It's surprisingly easy and a fun transformation for the kids to watch. Yesterday, in a moment of "I NEED TO GET AWAY FROM YOU!" desperation, I sent Ben (6) and Lily (4) outside to gather a bowl of dandelions (just yellow ones, thank you very much).


I used a combination of recipes found online, only to later flip to "dandelion jelly" in Carla Emery's The Encyclopedia of Country Living (one of my favorite books) and discover that the combination I so originally came up with was written in easy language in her book. So much for the Internet!


At first, the two children were a little disgusted at the thought of actually digesting something that they picked from the yard. But this gave us a chance to talk about other flowers that we eat (cauliflower, broccoli, cloves, artichokes -- well, OK, we don't eat those but SOME people do).


And come to think of it, some of the things I've seen my kids ingest are FAR more disgusting than a household weed. . .


Friday, April 4, 2008

How to Give a Backrub


A few nights ago, Ethan was away at a night class and I was home alone with the children (yes, an oxymoron, but it makes sense to anyone who plays single parent for any fraction of time). It was after dinner, after bathtime, after picking up...and there was still a good hour before bedtime, when I could legitimately put them in bed with any realistic expectation of them staying there.


As I lay on the floor, watching Edee (14 mos.) rifle through stuffed animals and feeling Miriam (2) crawl on my back, I realized that with all of our homeschooling and parenting, we had been amiss in one crucial area of instruction: how to give a backrub. Contemplating this, I realized that there were four pairs of hands (Edee's hands are better occupied elsewhere) that needed vital practice in this life lesson.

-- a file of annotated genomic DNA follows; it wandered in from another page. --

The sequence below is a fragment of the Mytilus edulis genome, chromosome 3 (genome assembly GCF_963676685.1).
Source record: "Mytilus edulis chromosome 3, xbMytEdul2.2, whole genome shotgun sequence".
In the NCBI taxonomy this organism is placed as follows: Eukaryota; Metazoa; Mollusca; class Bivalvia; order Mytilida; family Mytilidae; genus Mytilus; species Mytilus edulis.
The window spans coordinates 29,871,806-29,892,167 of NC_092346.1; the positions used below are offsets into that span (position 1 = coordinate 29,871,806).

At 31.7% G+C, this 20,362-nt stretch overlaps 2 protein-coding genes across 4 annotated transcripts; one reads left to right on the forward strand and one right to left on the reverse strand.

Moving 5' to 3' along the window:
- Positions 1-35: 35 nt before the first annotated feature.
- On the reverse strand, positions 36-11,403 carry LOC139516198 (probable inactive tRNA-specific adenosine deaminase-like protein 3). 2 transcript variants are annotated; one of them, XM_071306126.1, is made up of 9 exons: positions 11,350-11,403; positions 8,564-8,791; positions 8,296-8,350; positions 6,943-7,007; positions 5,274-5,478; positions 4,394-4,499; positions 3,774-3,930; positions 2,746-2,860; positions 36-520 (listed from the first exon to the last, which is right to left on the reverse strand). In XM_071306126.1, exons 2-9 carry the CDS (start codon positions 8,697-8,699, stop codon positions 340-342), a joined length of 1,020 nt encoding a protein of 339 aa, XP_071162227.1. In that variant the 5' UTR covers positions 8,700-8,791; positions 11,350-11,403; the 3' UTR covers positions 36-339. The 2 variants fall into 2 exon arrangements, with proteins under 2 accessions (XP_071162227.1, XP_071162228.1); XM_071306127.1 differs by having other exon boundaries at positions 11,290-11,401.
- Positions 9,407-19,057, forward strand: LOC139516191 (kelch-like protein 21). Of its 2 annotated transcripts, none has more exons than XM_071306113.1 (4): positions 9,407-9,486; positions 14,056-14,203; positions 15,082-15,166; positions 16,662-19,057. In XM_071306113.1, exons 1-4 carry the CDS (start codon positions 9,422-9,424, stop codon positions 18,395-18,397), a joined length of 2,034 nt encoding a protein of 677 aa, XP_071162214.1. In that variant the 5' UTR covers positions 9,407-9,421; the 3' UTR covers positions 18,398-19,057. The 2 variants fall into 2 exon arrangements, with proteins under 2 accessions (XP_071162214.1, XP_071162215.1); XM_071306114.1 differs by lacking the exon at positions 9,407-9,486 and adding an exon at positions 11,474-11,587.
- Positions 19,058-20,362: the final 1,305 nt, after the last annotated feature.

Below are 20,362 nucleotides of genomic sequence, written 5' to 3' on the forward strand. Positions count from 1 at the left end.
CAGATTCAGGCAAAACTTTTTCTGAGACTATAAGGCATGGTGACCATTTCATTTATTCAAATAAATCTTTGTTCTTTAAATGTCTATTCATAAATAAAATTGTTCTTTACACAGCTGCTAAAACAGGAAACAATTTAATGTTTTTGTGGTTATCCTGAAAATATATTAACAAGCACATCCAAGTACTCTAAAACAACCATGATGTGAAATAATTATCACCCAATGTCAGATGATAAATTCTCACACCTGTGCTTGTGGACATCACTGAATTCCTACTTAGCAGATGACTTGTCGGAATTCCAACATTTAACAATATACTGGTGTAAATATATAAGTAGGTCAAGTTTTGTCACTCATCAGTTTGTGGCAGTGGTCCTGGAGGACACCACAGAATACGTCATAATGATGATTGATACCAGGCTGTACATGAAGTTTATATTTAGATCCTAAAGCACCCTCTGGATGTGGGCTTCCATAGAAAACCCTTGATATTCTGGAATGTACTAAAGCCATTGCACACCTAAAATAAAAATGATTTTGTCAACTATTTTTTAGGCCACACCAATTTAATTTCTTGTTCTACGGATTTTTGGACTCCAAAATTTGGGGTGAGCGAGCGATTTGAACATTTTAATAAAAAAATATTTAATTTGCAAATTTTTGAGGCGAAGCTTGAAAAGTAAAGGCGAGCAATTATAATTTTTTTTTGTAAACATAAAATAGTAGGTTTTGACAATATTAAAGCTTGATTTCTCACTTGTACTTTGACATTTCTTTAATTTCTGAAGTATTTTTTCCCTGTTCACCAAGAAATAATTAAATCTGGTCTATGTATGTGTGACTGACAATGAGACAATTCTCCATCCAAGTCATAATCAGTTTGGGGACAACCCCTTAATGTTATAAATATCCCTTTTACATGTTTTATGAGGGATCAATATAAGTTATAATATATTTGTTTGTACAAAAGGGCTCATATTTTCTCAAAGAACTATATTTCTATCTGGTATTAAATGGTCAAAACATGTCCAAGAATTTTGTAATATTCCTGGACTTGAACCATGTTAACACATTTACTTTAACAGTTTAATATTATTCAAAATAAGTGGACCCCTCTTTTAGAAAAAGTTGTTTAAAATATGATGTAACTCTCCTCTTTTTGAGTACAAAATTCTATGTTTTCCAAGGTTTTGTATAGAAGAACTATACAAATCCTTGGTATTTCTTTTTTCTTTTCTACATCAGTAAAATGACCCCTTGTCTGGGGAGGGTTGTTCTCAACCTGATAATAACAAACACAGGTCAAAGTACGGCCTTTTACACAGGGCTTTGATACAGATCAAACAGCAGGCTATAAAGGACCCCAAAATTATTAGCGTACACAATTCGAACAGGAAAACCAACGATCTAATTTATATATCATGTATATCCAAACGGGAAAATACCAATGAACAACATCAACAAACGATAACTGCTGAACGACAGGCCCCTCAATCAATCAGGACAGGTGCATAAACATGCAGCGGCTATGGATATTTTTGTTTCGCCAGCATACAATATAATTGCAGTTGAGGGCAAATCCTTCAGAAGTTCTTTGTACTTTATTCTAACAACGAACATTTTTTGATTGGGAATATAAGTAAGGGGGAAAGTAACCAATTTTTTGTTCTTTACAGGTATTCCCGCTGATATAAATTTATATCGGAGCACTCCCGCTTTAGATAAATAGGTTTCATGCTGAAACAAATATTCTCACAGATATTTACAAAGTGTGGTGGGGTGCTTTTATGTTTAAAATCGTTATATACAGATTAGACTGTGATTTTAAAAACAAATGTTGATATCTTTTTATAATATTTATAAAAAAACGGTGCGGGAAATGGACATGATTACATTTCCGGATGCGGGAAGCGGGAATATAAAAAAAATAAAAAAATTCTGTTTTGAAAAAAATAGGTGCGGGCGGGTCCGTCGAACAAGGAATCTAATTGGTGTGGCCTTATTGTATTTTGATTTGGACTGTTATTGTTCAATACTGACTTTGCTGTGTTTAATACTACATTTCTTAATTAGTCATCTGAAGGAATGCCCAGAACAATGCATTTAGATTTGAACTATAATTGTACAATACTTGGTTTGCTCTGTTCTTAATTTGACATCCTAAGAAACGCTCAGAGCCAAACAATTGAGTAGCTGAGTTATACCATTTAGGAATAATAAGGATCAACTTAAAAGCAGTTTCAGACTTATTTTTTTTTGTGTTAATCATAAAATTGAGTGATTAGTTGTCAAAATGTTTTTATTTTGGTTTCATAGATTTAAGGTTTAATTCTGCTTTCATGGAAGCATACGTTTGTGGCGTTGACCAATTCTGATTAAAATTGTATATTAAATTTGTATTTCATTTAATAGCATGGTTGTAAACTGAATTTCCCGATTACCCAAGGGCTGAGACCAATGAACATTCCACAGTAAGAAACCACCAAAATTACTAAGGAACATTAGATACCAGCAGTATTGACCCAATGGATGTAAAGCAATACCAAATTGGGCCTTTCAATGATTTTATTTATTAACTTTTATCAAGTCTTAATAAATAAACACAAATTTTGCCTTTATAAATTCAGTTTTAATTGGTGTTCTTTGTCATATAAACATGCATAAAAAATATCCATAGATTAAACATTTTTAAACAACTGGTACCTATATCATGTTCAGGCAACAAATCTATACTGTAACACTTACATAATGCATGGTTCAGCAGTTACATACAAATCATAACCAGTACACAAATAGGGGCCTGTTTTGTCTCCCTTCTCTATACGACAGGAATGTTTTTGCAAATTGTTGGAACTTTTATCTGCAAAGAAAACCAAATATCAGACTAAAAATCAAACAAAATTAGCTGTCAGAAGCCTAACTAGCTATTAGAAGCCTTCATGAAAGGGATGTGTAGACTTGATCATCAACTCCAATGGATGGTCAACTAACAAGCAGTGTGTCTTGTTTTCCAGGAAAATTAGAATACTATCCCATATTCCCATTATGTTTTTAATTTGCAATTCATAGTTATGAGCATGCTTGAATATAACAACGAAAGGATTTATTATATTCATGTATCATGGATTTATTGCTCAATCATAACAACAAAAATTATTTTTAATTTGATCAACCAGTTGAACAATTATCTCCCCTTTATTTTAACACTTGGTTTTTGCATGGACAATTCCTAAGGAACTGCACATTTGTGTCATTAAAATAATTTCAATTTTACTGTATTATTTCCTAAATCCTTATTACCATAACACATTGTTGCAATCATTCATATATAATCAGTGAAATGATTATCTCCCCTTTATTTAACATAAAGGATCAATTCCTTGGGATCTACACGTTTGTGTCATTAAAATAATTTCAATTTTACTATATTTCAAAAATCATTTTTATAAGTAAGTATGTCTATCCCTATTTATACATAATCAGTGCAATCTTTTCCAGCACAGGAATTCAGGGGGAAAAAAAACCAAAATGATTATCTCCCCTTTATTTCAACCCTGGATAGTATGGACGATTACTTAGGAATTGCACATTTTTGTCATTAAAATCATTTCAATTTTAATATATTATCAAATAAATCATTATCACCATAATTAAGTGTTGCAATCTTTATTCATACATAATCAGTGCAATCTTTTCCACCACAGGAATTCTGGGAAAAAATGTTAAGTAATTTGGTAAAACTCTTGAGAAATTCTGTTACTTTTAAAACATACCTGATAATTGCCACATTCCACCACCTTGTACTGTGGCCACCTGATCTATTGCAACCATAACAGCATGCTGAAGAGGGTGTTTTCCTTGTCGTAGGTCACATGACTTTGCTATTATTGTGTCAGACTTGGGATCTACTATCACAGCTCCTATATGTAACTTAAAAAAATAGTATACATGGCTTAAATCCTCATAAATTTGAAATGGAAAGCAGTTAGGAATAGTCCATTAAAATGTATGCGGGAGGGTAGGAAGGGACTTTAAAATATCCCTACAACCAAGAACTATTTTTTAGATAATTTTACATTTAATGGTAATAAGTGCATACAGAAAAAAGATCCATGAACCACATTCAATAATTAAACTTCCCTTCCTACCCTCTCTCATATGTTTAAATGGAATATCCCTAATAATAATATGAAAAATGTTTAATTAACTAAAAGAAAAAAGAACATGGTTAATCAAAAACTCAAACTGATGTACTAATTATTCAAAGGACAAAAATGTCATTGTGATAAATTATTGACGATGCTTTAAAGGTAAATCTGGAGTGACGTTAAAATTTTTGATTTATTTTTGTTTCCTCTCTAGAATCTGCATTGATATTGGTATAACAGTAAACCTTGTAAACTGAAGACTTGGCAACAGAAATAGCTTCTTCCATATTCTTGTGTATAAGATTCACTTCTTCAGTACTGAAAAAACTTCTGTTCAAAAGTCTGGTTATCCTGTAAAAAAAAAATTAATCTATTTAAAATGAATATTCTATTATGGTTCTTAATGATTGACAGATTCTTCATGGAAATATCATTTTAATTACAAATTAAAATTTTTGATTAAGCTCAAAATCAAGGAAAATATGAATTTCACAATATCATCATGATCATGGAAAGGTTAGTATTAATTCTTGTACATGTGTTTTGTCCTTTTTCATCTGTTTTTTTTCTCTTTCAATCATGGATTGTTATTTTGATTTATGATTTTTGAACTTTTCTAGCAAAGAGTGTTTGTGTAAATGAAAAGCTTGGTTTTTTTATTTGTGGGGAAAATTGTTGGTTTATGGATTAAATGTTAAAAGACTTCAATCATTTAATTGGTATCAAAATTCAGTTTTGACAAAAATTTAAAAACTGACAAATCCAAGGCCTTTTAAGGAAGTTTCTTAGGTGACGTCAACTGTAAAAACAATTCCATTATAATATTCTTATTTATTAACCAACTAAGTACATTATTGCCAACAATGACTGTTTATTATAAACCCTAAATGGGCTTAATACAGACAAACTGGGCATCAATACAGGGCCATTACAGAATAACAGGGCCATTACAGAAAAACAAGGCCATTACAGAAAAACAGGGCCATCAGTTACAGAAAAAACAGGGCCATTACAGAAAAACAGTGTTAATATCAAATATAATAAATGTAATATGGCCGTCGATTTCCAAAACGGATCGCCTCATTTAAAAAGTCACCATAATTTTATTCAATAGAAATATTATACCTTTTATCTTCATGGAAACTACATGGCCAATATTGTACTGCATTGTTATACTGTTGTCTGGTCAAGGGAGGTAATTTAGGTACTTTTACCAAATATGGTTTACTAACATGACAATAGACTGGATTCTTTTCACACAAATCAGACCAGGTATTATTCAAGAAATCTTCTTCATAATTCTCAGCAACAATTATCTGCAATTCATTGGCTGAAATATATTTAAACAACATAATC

When I asked if any of them wanted to learn how to give a backrub, five little people excitedly yelled, "YES!" (but I ignored Edee's voice, and I am a little suspicious that perhaps she was just mimicking them anyway). Miriam even ran into my room to grab the miniature Body Shop coconut creme (oh, delicious scent!) from my nightstand (which is what you call a file cabinet with a decorative scarf draped on top). They rubbed and squeezed, doing an amazingly wonderful job on this sore back. However, I quickly ascertained that a few ground rules had to be diligently enforced:

  1. It is fine to use the ends of your fingers, as long as you are NOT using the ends of your fingernails.

  2. When Mommy says, "OW!," STOP. Do not continue. Do not laugh. Do not try to figure out how to make her say it again.

  3. It is OK to use the entire miniature tub of coconut creme, as long as you are using it on Mommy's back. It is NOT OK if you are eating it.

  4. I mean it, Abraham (2). Stop eating the coconut creme.

  5. When you run out of coconut creme, do not substitute Watkins Hand Creme. Lemongrass and chamomile do not smell good with coconut (and as a side note, Abraham, they are nowhere near as tasty).

  6. If you ever, EVER, again contemplate aloud using Mommy's back as a slip-n-slide for an Asian Beetle, you will be sent to bed immediately for the rest of your life. The awkward contortions that I had to go through in order to investigate who had the beetle and how close it was to me totally undid any therapeutic work the backrub accomplished.


And I think that's it. I've got to go get another tub of coconut creme, and then I think we'll give it another go. But this time, I'm setting bug traps and fixing Abraham a sandwich.



Tuesday, April 1, 2008


Our Tree


This picture is for my friend Jamie, who is dealing with fresh snowfall in Montana.


It was taken today, where it is a balmy (dare I say almost HOT?) mid-70's. The early morning clouds ceased weeping and dissipated before an increasingly intense sun.


Even the tree in the front yard expressed surprised delight at the change in the elements, this pleasant gentle April Fool's pranking by the heavenlies.


And I figured a little temperate rubbing in couldn't hurt . . .